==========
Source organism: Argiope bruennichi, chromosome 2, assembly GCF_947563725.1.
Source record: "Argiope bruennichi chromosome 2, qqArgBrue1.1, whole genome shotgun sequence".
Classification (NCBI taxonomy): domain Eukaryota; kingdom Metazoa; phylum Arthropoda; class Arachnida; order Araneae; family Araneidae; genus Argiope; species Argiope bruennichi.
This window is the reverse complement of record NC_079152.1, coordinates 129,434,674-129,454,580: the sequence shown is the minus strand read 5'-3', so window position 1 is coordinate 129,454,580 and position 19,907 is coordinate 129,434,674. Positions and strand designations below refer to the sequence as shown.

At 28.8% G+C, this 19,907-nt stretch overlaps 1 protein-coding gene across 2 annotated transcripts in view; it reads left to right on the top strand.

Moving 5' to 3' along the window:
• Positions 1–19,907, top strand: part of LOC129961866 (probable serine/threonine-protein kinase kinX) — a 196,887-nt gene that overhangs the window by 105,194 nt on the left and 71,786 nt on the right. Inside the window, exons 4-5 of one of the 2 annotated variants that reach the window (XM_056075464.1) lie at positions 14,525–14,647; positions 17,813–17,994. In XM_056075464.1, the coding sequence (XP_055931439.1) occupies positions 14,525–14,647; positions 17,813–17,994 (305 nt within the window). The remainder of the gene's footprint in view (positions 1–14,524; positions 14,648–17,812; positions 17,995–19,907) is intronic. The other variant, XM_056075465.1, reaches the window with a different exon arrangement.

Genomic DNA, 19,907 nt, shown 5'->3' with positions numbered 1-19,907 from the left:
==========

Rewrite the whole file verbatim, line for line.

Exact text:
Source organism: Argiope bruennichi, chromosome 2, assembly GCF_947563725.1.
Source record: "Argiope bruennichi chromosome 2, qqArgBrue1.1, whole genome shotgun sequence".
Classification (NCBI taxonomy): domain Eukaryota; kingdom Metazoa; phylum Arthropoda; class Arachnida; order Araneae; family Araneidae; genus Argiope; species Argiope bruennichi.
This window is the reverse complement of record NC_079152.1, coordinates 129,434,674-129,454,580: the sequence shown is the minus strand read 5'-3', so window position 1 is coordinate 129,454,580 and position 19,907 is coordinate 129,434,674. Positions and strand designations below refer to the sequence as shown.

At 28.8% G+C, this 19,907-nt stretch overlaps 1 protein-coding gene across 2 annotated transcripts in view; it reads left to right on the top strand.

Moving 5' to 3' along the window:
• Positions 1–19,907, top strand: part of LOC129961866 (probable serine/threonine-protein kinase kinX) — a 196,887-nt gene that overhangs the window by 105,194 nt on the left and 71,786 nt on the right. Inside the window, exons 4-5 of one of the 2 annotated variants that reach the window (XM_056075464.1) lie at positions 14,525–14,647; positions 17,813–17,994. In XM_056075464.1, the coding sequence (XP_055931439.1) occupies positions 14,525–14,647; positions 17,813–17,994 (305 nt within the window). The remainder of the gene's footprint in view (positions 1–14,524; positions 14,648–17,812; positions 17,995–19,907) is intronic. The other variant, XM_056075465.1, reaches the window with a different exon arrangement.

Genomic DNA, 19,907 nt, shown 5'->3' with positions numbered 1-19,907 from the left: